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The New Standard
Specialty Beer Evolution and Revolution

Posted: November 10, 2011

By Tom Sulinski

Each year at the World Beer Championships, we open our doors and prepare our palates, for what we like to categorize as “specialty beers”. This session always brings forth a discussion of what exactly specialty beers are, and more so, how this changing definition of specialty beers attributes to the overall landscape of beer. Led by American ingenuity, this segment of beers continues to alter the old guard, pushing the standard definitions of style and convention, creating a new standard of brewers and beers alike. With the increase of brewers brewing specialty beers, many of these once “special” beer styles have become new standards for not just brewers, but drinkers as well. Case in point: barrel-aged beers.

The storage of beer in non-neutral wood by American craft brewers has become so commonplace that last year we removed these barrel-aged beers from our annual specialty beers tasting, only to readmit versions of these beers into this year’s specialty beers review. It has become increasingly common to see a barrel aged stout or porter, perhaps even a barley wine, but an American wild ale? A barrel-aged doppelbock? Yes, the practice of barrel aging has become refined, becoming part of the norm, but to marry this technique with a style that is not commonly aged is something to take note of. Shmaltz Brewing Company continues to change the misconception of what lagers can be one beer at a time with their Coney Island line of lagers, and their Barrel Aged Human Blockhead Imperial American Bock (93 points) is not any different; perhaps one of the most unique lagers from one of the most unique breweries today. Connecticut’s Willimantic Brewing Co. also impressed our judges with a barrel-aged American wild ale penned as Willi Wonder Ale (89 points), a wonder indeed.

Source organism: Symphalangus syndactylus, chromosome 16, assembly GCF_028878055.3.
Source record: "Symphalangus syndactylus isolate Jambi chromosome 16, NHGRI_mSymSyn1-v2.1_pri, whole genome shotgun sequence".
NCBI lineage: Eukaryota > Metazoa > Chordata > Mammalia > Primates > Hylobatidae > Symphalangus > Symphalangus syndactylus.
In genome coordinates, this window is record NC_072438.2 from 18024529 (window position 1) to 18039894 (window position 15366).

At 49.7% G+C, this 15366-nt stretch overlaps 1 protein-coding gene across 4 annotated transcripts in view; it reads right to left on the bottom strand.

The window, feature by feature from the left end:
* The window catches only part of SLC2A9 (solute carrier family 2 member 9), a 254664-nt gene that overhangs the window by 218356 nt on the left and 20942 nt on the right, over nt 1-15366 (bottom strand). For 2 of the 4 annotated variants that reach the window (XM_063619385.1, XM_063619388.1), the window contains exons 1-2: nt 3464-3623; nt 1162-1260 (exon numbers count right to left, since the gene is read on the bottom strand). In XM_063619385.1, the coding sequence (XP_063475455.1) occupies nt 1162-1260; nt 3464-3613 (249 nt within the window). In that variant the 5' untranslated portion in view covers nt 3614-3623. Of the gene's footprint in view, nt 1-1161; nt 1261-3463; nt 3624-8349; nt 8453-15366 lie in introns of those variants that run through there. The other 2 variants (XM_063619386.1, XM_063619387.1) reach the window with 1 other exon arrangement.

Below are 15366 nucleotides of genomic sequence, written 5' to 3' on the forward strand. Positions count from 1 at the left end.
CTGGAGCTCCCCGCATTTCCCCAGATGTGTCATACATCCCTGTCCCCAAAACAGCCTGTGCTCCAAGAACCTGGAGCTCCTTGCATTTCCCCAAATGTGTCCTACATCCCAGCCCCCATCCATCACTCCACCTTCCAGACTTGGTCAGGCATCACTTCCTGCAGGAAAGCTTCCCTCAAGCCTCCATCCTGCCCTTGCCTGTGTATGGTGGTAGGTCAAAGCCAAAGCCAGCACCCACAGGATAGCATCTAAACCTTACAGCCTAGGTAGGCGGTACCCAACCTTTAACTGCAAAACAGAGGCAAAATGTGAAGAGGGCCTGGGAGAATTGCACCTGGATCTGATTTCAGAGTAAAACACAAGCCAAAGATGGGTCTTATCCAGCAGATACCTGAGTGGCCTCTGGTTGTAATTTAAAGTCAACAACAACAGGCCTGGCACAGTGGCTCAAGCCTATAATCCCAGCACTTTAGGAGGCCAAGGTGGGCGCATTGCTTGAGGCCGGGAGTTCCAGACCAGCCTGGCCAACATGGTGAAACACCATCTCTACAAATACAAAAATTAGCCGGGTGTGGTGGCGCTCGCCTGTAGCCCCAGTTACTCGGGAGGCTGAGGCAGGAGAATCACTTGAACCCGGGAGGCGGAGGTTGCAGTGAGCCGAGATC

The addition of fruit has also become a commonplace practice, with many “fruited” versions of macro lagers dominating store shelves in summer months, but these are not the beers we’re discussing here. Fruit beers should be a harmonious marriage of fruit and beer, with both the fruit and beer components in balance, complementing each other, often a difficult feat. Setting the benchmark for fruit beers from this year’s review was Samuel Smith’s Old Brewery Raspberry Ale (98 points), Bastone Brewery’s Raspberry Midnight Oil Imperial Stout (95 points), Lexington Avenue Brewery’s Red Whitey (94 points), and Unibroue’s Quelque Chose (93 points).

For some post-prohibition brewers, adjuncts have long been used to lessen beer, diminishing flavor and body, but for this new bred of brewers, adjuncts are being used not to diminish, but to amplify. Gluten-free beers are brewed from cereals that are commonly referred as adjuncts in lesser beers, but in the case of gluten-free beers, calling these cereals adjuncts would misses the point. Brewed for a growing portion of the population intolerant to gluten, these beers are quickly becoming more than niche products, with many being incorporated as permanent fixtures in both on-and off-premise locations. Belgium’s Green’s Brewery was a pleasant surprise with their trio of Belgian-style gluten free ales including Quest Tripel Blond Ale (93 points), Discovery Amber Ale (88 points) and Endeavour Dubbel Ale (86 points). Another revelation was Spain’s Damm Brewery’s Daura Lager (90 points); brewed from de-gluttonized barley malt, this gluten free lager is a great example of what gluten free beer can be.

No one knows what the definition of specialty beers will be next year, or how the standard will evolve, but one thing is for certain, we are fortunate to have so many opportunities to discover something special. And if that is the new standard, we’re in. Cheers!

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